The Sunday TimesBusiness

4th August 1996



Hambantota saltmen express monopoly fears

Hambantota salt related industrialists are calling for assurances that Lanka Salt would continue to supply them with salt after it is privatized and called for an opportunity to be shareholders in the company.

“We fear that Lanka Salt would stop the supply of salt to us after it is privatized”, the president of the Hambantota District Salt Related Industrialists Association, K. Nihal Dhammika said.

The association is made up of 150 entrepreneurs in the southern province of which 136 are from Hambantota district itself. Their major product is iodized salt, which is said to be a very profitable business. At present Lanka Salt is unable to produce sufficient iodized salt and a number of private entrepreneurs are running factories making iodized salt.

“Several of the larger factories were ceremonially opened by Industries Minister C. V. Gooneratne in October 1995, but after the privatization we would have to close down these industries”, Mr. Nihal Dhammika claimed. The association fears that a private party would completely

halt salt issues to outsiders as it would refer to make all the profit for himself.

Even at present the supply of salt to the industrialists has fallen sharply after a new government directive required salt to be crushed before it was issued from Lanka Salt, he said. Lanka Salt was unable to crush enough salt to fulfill their orders, Mr. Nihal Dhammika said.

“We have bought trucks with borrowed funds and if salt issues are stopped we will not be able to pay back these loans”, he said.

He said the association was pushing for a formal assurance that salt issues would be continued after privatization.

Though they were not opposing the government policy of

privatization, the association strongly opposed government move to sell Lanka Salt to a single investor.

The Association says its members too would like an opportunity to hold a stake in the company, not only because they were from the Southern Province but because they would then be able to safeguard their interests.

“We would prefer it if the salt company, which had been here for such a long time was not sold to one businessman. Its shareholding should be broad based”, Mr. Nihal Dammika said.

Time for long-term investment

Market Focus by Analyst

With the first two trading days of the week being holidays the market was stabilizing at ASPI 550 levels. Trading was charaterised by minimum foreign activity and bargain hunting by local investors.

It seemed the worst is over for the CSE. But, any major adverse development in the war front and the economy could have serious repercussions at the CSE. It may even cause a 100 points slide.

Those who have the capabilities to invest for a long term (five years) should concentrate on the CSE than any other investment (TB, FD, CD's etc.), as no other investment could achieve a return of a weighted average of 30-40 percent per year (over 5 years).

In the short-run (two months), Treasury Bill rates are on the upward climb (16 to 16.25 percent) and should reach 20-22 percent before the end of the year. For investors who are risk averse it is an ideal investment.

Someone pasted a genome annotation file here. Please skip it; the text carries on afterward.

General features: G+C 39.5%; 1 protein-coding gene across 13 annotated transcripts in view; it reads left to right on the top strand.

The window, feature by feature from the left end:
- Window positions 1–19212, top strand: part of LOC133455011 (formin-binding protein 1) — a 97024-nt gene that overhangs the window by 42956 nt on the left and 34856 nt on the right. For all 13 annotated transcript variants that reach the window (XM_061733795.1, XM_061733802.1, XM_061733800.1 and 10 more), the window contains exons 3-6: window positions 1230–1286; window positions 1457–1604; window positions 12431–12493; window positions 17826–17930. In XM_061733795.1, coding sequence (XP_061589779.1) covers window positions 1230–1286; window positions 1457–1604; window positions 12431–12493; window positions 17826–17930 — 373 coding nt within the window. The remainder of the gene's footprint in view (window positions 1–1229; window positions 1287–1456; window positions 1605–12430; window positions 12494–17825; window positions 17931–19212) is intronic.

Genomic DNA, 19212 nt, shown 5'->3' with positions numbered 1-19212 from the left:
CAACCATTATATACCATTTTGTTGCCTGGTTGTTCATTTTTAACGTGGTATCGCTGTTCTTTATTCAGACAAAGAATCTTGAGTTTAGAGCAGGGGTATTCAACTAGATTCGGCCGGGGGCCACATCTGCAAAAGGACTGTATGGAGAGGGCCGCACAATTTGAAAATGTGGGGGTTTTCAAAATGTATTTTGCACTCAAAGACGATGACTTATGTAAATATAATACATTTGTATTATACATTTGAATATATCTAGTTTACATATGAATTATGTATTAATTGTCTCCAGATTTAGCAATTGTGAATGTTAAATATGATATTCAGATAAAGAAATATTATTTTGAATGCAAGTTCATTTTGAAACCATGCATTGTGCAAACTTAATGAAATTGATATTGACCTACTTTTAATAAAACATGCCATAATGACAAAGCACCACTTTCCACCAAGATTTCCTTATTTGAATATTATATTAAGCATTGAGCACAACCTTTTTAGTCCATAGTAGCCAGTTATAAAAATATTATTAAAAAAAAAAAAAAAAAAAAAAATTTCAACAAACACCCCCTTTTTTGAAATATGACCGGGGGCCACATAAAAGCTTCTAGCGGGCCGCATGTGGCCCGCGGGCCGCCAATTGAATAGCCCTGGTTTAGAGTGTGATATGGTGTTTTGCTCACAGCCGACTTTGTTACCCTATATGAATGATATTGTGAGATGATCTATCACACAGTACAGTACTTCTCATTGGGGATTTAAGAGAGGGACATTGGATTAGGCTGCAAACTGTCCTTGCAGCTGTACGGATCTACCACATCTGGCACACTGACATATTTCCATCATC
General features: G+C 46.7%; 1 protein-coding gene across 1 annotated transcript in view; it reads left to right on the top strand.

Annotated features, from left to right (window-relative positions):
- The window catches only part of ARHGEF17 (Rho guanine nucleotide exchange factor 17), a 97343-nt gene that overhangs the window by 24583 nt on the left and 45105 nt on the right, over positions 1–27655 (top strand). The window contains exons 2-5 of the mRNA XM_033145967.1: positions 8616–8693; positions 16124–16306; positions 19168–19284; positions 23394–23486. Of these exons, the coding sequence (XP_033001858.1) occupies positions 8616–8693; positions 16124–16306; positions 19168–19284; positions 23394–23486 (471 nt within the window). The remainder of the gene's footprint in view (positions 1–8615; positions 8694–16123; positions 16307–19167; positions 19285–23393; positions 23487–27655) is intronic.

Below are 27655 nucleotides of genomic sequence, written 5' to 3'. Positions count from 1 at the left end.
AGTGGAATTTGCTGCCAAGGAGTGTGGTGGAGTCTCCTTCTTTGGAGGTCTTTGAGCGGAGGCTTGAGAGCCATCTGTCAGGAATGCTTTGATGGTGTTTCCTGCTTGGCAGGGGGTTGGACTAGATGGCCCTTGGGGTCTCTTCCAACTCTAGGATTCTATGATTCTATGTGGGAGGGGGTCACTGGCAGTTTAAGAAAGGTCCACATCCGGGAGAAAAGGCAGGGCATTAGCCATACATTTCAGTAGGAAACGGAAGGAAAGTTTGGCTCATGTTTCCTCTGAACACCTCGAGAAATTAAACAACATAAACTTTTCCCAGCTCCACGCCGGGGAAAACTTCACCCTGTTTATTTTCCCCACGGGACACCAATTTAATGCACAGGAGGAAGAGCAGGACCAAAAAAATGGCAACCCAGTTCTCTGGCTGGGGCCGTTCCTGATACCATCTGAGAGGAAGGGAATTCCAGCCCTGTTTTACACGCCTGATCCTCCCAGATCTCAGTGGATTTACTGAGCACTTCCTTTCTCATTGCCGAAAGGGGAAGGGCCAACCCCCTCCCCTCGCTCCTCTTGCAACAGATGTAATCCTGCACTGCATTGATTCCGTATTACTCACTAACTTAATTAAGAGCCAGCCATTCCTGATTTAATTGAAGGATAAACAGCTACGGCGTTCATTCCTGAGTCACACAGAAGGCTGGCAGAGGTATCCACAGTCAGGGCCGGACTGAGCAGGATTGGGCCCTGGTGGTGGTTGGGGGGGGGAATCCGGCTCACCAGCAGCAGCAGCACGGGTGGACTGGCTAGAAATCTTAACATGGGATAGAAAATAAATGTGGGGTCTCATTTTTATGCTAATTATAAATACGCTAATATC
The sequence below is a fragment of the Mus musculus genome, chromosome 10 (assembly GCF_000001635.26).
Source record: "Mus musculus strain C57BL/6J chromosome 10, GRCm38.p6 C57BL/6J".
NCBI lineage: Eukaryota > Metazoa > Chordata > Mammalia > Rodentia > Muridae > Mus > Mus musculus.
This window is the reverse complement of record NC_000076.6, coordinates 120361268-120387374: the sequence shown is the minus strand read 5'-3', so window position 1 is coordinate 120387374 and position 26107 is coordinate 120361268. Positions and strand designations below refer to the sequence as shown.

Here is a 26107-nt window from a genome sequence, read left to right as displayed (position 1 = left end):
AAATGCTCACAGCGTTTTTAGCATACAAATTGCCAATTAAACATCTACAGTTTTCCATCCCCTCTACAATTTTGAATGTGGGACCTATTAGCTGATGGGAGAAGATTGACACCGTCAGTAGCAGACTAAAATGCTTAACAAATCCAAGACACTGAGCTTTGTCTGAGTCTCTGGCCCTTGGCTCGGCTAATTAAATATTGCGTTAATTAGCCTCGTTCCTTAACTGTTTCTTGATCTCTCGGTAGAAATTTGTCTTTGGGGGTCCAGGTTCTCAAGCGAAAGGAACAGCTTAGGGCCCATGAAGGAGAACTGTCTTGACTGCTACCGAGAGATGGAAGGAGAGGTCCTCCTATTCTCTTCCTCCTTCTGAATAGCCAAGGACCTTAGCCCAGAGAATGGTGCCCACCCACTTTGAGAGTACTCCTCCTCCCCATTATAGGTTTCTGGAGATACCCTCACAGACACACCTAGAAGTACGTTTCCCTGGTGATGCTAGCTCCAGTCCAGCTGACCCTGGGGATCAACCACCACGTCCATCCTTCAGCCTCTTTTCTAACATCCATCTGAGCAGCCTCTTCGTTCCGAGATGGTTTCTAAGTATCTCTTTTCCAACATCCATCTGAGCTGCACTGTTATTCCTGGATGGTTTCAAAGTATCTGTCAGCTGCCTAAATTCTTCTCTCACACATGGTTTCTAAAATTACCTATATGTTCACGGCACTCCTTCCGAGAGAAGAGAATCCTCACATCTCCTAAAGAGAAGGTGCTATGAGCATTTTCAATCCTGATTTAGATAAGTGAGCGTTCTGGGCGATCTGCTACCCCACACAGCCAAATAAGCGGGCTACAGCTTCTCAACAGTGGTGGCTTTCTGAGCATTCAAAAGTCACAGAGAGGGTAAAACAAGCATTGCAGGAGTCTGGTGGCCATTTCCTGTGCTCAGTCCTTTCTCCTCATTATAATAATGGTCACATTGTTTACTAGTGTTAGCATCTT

Top fund manager optimistic of Lanka’s economic growth

By Asantha Sirimanne

Despite mounting political risks and a weakening economy a top international fund manager has expressed confidence in the long-term prospects of the country.

“As an organization which takes a very long term view on our activities, we believe that these problems will be resolved in due course”, Flemings Head of Global Capital Markets, James Bruce told The Sunday Times Business. Even today there were opportunities in Sri Lanka. “Where there are risks there are opportunities”, Mr Bruce said.

Jardine Fleming, a joint venture between Jardine Matheson of Hong Kong and Robert Fleming of UK, has been one of the most active investment banks in emerging markets, especially in Asia.

He says it is still possible for Sri Lankan companies to raise equity internationally.

“The key word is quality Ò Mr, Bruce said. “Investors are willing to invest in high quality Sri Lankan companies despite the political problems provided the pricing of such issues is seen to be attractive”.

He was upbeat about the plantations and garments sectors, which were doing quite well even now.

“So its not all gloom and doom and its not going to be all blue skies tomorrow either” he said. Given time he believed the economy would pick up. “We want to establish our presence now and start to help companies in Sri Lanka with their financing needs”.

Jardine Flemings speciality lay in helping companies raise equity or equity related finance as opposed to straight debt finance. “That could either be private sector or public sector and could include helping PERC with its privatization plans”, Mr. Bruce said.

The company has been active in privatization of utilities elsewhere in Asia. Two years ago the company was engaged in the international flotation of an equity stake in Pakistan Telecom raising nearly a billion dollars.

The company was also instrumental in privatizing a power generation company in Thailand. The actual privatization involved the setting up of a new company with 15 per cent of the generating capacity of the country.